I started gaming in 1984, with Gamma World. My friend had the game and we played a handful of sessions right before I moved away. I photocopied the mutation tables and when I arrived in the new town I started a game group with the neighborhood kids. We played for a few years using only those tables and a freeform hack of the Gamma World game system.
When I discovered Marvel Super Heroes, I knew I wanted to be a game designer. That game took over my brain for years. I hacked and remixed it into all kinds of things and learned a lot.
And that work lead to my discovery of Talislanta, which is where my introduction to the world of game design really took off, thanks to the amazing Talislanta email list in the 90s. I met Steve Sechi (the creator of Talislanta) through the email list, and he became my mentor and friend. I wouldn't be doing game design today without Steve. I also got to connect with Robin Laws, Jonathan Tweet, Rob Heinsoo, and Peter Adkison (in the early days of Wizards of the Coast) thanks to Talislanta. It's a hugely important touchstone in my gaming history.
Other influential early RPG experiences were Call of Cthulhu (as run by the incomparable Jay Fore), Champions, and Greg Costikyan's D6 games: Ghostbusters and Star Wars.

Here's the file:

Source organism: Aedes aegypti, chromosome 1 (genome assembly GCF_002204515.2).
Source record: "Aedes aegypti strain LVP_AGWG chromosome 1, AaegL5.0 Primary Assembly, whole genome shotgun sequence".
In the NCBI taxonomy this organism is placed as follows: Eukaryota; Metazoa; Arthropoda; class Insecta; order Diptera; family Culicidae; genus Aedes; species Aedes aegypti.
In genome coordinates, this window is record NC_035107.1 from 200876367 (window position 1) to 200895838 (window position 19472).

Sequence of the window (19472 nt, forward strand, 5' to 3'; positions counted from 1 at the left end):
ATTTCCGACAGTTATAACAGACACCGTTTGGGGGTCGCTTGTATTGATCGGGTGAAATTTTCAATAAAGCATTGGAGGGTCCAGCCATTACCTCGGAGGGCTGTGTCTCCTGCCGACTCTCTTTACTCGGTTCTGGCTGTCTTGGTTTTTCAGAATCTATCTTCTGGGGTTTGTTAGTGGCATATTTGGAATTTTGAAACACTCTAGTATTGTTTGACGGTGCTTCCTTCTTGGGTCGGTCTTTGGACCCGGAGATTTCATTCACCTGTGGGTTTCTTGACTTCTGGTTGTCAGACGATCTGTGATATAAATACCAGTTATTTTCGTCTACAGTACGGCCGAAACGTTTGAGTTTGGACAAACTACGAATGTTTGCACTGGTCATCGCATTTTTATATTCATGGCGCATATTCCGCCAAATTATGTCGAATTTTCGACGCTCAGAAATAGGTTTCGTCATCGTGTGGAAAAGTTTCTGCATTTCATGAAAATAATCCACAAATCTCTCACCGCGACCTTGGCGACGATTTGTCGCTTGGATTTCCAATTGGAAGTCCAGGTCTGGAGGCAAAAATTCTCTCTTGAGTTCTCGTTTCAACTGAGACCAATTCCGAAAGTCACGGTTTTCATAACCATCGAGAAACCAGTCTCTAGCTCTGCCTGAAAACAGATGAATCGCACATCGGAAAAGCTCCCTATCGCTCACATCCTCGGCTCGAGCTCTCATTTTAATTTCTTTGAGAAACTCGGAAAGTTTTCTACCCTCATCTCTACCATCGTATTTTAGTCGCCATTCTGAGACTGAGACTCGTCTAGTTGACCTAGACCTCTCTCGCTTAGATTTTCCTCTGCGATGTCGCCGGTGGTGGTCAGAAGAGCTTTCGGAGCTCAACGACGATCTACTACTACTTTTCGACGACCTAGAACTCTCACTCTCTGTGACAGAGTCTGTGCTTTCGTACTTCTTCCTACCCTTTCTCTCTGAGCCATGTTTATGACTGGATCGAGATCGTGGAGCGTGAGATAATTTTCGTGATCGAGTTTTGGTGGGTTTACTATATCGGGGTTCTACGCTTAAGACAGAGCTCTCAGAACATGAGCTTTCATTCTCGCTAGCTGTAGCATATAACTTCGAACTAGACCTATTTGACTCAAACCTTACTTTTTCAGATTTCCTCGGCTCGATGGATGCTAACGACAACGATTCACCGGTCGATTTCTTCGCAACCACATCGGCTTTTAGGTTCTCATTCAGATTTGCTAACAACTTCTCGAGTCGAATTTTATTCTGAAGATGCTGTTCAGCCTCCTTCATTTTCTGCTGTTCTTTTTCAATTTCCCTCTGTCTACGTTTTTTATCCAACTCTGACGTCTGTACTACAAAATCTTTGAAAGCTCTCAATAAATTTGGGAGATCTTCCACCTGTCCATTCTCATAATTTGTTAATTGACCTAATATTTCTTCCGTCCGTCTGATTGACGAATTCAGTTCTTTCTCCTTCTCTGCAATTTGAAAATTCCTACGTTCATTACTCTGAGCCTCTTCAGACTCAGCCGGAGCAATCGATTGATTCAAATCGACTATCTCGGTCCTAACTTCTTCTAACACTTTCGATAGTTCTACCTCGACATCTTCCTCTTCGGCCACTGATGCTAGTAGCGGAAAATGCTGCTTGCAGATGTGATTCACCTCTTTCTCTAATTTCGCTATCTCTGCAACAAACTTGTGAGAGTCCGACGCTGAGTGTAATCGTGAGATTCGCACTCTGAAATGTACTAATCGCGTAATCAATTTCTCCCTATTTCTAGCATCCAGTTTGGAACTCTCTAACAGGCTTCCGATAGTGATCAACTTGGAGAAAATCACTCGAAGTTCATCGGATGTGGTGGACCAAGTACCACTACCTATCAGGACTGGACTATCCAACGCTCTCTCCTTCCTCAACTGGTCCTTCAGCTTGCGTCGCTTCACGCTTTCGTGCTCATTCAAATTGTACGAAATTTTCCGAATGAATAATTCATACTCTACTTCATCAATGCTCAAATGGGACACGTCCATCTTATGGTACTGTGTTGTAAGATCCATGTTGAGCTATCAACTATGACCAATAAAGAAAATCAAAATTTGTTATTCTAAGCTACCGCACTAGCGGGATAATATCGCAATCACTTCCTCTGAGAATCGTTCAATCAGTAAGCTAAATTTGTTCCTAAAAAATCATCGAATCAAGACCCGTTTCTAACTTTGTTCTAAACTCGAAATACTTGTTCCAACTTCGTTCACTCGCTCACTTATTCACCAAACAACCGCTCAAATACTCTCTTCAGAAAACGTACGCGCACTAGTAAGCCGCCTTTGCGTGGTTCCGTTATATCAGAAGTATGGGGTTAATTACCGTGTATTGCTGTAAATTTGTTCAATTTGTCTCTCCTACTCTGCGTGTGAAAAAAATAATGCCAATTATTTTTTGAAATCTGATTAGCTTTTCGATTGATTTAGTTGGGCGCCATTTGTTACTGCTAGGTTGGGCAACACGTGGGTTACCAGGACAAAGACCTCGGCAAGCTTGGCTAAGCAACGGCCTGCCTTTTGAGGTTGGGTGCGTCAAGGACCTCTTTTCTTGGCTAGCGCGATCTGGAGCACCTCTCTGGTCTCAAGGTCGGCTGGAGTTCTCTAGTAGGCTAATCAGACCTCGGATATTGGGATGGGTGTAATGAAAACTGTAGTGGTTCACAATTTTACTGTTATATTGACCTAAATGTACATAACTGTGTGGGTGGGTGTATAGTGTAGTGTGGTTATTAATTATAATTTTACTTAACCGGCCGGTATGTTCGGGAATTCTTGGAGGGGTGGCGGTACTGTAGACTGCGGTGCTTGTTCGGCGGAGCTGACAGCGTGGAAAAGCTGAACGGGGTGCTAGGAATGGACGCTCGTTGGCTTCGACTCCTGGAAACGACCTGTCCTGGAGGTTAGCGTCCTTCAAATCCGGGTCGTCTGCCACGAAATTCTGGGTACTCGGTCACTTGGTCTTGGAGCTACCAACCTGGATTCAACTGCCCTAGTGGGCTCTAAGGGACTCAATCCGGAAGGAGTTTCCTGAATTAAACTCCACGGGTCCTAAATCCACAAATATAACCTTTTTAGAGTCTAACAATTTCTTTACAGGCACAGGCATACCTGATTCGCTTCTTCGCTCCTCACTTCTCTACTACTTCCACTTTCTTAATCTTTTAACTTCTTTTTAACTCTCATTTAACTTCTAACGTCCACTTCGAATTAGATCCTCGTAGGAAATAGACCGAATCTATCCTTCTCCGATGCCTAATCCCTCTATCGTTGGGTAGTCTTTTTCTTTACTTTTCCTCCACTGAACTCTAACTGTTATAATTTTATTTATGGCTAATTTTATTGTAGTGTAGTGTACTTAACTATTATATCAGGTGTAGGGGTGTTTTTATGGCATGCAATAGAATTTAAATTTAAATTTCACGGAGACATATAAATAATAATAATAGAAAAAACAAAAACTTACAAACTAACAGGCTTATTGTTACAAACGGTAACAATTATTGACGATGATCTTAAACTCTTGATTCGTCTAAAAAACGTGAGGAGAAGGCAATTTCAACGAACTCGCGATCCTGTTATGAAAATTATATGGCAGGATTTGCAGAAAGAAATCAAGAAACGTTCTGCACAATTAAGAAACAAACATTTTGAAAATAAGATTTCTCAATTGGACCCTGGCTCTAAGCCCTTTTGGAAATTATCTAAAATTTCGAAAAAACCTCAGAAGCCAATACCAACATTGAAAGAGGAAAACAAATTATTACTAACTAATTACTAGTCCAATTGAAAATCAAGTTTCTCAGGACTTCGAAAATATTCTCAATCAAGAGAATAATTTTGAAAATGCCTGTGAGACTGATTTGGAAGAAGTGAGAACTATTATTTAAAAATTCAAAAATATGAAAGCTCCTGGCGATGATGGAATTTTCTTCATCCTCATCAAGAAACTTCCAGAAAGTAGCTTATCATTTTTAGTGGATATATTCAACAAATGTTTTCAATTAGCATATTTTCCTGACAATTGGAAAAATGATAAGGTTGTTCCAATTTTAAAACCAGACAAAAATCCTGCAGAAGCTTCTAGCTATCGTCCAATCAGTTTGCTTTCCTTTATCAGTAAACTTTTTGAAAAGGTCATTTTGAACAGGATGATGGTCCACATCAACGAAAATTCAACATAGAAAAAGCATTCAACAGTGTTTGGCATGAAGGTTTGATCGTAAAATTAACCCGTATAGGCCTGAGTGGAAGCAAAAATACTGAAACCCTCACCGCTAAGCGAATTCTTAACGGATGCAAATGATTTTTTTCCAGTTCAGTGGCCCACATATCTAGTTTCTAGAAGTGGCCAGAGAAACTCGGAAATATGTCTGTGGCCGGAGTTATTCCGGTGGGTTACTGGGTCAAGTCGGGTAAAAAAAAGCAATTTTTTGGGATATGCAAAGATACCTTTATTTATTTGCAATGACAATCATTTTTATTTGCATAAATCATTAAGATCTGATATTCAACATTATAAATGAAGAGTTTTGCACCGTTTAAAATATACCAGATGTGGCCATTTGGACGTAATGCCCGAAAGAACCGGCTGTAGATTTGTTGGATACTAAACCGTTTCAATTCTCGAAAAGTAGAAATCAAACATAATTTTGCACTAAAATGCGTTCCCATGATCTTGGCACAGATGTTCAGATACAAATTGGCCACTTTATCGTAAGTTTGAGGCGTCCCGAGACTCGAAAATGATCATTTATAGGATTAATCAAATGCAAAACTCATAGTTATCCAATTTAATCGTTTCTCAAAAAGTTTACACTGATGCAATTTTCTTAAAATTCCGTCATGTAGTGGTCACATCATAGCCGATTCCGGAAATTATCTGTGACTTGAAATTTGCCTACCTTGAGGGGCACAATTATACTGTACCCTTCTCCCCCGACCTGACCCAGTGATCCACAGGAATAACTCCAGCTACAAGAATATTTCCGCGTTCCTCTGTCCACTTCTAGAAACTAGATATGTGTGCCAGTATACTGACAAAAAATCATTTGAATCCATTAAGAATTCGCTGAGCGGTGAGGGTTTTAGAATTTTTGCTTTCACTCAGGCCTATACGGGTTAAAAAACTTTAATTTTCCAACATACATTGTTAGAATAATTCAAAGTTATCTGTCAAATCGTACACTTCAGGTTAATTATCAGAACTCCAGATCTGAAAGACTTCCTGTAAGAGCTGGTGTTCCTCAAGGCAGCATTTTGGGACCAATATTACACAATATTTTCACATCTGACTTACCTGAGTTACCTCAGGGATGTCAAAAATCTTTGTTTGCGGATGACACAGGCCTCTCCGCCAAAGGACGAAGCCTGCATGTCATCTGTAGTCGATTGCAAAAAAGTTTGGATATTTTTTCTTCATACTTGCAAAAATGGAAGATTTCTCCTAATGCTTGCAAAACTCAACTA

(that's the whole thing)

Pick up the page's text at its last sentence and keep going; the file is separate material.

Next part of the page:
Hearing your podcasts and google hangouts we can infer that you play A LOT.
that's still playing Blades in the Dark. We've been playing it since the first version, about two years ago, and everyone wants to keep going. We're on our fifth (?) series now. I'm also a player in a Blades game over Google hangouts, which is really fun.
Neither role is placed in authority over the group as a whole. Each person at the table has equal say in how the game goes, what it's about, what's out of bounds, what's desirable, what tone is expected, what kind of action is reasonable, all that. A group of adults, having a conversation like adults, in other words.